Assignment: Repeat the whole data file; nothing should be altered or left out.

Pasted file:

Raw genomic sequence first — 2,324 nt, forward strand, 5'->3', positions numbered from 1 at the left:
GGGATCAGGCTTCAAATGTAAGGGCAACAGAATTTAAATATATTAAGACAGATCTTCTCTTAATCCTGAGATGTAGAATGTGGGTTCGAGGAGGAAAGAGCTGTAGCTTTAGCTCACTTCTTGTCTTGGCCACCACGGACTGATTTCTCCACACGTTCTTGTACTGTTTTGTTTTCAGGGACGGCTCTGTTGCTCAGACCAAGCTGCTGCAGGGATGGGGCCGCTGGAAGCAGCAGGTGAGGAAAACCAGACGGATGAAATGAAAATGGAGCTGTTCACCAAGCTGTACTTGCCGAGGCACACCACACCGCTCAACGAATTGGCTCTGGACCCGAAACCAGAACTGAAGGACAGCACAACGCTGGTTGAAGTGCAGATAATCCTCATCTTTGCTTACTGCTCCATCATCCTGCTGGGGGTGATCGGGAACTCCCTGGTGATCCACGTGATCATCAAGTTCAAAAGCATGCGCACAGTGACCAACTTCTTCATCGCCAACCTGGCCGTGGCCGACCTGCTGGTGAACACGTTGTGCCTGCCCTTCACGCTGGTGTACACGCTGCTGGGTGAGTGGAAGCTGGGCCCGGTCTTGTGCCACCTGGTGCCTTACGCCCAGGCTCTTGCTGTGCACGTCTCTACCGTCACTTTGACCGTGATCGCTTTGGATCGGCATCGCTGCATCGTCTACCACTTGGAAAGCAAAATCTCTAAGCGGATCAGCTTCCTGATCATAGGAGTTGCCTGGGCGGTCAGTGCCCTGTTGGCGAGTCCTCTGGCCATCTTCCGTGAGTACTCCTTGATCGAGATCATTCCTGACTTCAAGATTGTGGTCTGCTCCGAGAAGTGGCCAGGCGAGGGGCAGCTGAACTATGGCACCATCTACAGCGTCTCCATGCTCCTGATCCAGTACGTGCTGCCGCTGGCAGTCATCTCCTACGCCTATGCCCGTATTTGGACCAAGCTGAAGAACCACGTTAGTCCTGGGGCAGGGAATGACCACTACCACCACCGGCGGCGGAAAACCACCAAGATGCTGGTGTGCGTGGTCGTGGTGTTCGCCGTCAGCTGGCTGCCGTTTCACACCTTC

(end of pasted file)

Raw genomic sequence first — 2,324 nt, forward strand, 5'->3', positions numbered from 1 at the left:
GGGATCAGGCTTCAAATGTAAGGGCAACAGAATTTAAATATATTAAGACAGATCTTCTCTTAATCCTGAGATGTAGAATGTGGGTTCGAGGAGGAAAGAGCTGTAGCTTTAGCTCACTTCTTGTCTTGGCCACCACGGACTGATTTCTCCACACGTTCTTGTACTGTTTTGTTTTCAGGGACGGCTCTGTTGCTCAGACCAAGCTGCTGCAGGGATGGGGCCGCTGGAAGCAGCAGGTGAGGAAAACCAGACGGATGAAATGAAAATGGAGCTGTTCACCAAGCTGTACTTGCCGAGGCACACCACACCGCTCAACGAATTGGCTCTGGACCCGAAACCAGAACTGAAGGACAGCACAACGCTGGTTGAAGTGCAGATAATCCTCATCTTTGCTTACTGCTCCATCATCCTGCTGGGGGTGATCGGGAACTCCCTGGTGATCCACGTGATCATCAAGTTCAAAAGCATGCGCACAGTGACCAACTTCTTCATCGCCAACCTGGCCGTGGCCGACCTGCTGGTGAACACGTTGTGCCTGCCCTTCACGCTGGTGTACACGCTGCTGGGTGAGTGGAAGCTGGGCCCGGTCTTGTGCCACCTGGTGCCTTACGCCCAGGCTCTTGCTGTGCACGTCTCTACCGTCACTTTGACCGTGATCGCTTTGGATCGGCATCGCTGCATCGTCTACCACTTGGAAAGCAAAATCTCTAAGCGGATCAGCTTCCTGATCATAGGAGTTGCCTGGGCGGTCAGTGCCCTGTTGGCGAGTCCTCTGGCCATCTTCCGTGAGTACTCCTTGATCGAGATCATTCCTGACTTCAAGATTGTGGTCTGCTCCGAGAAGTGGCCAGGCGAGGGGCAGCTGAACTATGGCACCATCTACAGCGTCTCCATGCTCCTGATCCAGTACGTGCTGCCGCTGGCAGTCATCTCCTACGCCTATGCCCGTATTTGGACCAAGCTGAAGAACCACGTTAGTCCTGGGGCAGGGAATGACCACTACCACCACCGGCGGCGGAAAACCACCAAGATGCTGGTGTGCGTGGTCGTGGTGTTCGCCGTCAGCTGGCTGCCGTTTCACACCTTC